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Major William Rich (1800–1864)[1] was an American botanist and explorer who was part of the United States Exploring Expedition of 1838–1842.[2]

William Rich was the youngest son of Captain Obadiah Rich (1758–1805) who commanded the brig Intrepid in the American Revolutionary War, and his first wife Salome Lombard (1761–1807).[3] In 1825, he co-founded the Botanic Club of Washington, and served as a joint editor of the American Botanical Register, 1825-30. Rich spent several years in Spain with his older brother, the bibliographer Obadiah Rich. He joined the Scientific Corps of the United States Exploring Expedition of 1838 as botanist, and was in the 1841 overland party headed by George F. Emmons that traveled south from the Oregon Territory along the Siskiyou Trail to upper California, before rejoining the expedition's ships in San Francisco.[1][4][5]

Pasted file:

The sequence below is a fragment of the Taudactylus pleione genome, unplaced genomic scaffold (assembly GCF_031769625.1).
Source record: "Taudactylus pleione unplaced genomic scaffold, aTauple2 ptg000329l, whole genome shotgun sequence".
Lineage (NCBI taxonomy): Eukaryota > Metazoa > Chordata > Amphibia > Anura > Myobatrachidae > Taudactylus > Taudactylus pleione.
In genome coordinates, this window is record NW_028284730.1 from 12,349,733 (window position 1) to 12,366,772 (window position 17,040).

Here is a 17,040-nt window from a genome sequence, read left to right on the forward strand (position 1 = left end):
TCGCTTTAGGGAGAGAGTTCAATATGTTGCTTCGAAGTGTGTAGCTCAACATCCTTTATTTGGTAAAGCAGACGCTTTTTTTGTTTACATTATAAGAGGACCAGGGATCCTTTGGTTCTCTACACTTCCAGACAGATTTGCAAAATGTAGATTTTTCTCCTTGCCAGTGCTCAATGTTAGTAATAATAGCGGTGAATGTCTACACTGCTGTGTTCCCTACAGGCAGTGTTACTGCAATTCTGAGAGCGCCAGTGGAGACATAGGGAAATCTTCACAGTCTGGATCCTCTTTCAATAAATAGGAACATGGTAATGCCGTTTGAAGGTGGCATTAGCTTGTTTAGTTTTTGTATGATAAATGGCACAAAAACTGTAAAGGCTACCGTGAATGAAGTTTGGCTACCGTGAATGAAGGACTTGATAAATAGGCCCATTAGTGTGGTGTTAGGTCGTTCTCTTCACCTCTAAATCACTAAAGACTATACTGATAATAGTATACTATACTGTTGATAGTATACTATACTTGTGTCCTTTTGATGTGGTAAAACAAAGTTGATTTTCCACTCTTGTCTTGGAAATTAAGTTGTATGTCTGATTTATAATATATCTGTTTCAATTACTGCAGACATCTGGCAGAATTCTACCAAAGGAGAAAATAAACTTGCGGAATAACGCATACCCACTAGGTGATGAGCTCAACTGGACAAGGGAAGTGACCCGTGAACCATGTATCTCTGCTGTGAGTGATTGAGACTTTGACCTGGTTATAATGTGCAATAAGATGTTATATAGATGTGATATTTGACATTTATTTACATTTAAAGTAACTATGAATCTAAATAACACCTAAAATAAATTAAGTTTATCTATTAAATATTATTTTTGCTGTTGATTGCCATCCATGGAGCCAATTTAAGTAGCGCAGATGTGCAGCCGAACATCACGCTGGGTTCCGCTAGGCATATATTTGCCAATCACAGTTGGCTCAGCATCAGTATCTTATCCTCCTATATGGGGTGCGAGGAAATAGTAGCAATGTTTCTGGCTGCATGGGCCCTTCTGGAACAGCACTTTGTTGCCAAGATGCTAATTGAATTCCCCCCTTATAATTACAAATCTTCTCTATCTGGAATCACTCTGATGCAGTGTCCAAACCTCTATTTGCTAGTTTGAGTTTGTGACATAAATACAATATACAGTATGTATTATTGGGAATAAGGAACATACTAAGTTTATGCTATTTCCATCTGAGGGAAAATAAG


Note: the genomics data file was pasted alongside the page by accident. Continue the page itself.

Rich "found escape from having to report on the expedition's botanical collections"[1] in the outbreak of the Mexican-American War. In November, 1846, he was appointed paymaster, with the rank of major, to the troop of United States volunteers sent to subdue California. He was accompanied by his nephews, the surveyor and artist William Rich Hutton and his younger brother James D. Hutton, also a surveyor and artist.[4]

The volunteer troops were disbanded when the war ended in 1848, but Rich continued to serve as paymaster until his honorable discharge on October 31, 1849.[4] Rich collected botanical specimens for the United States and Mexican Boundary Survey in 1848 and the Pacific Railroad Surveys in 1853. He served briefly as secretary to the United States legation in Mexico.[1]

Rich Passage, a tidal strait in Puget Sound, was named in his honor by Charles Wilkes, leader of the Exploring Expedition.[6]

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Wikispecies

Up to date as of January 23, 2010

From Wikispecies

(1800-1864) (W.Rich)


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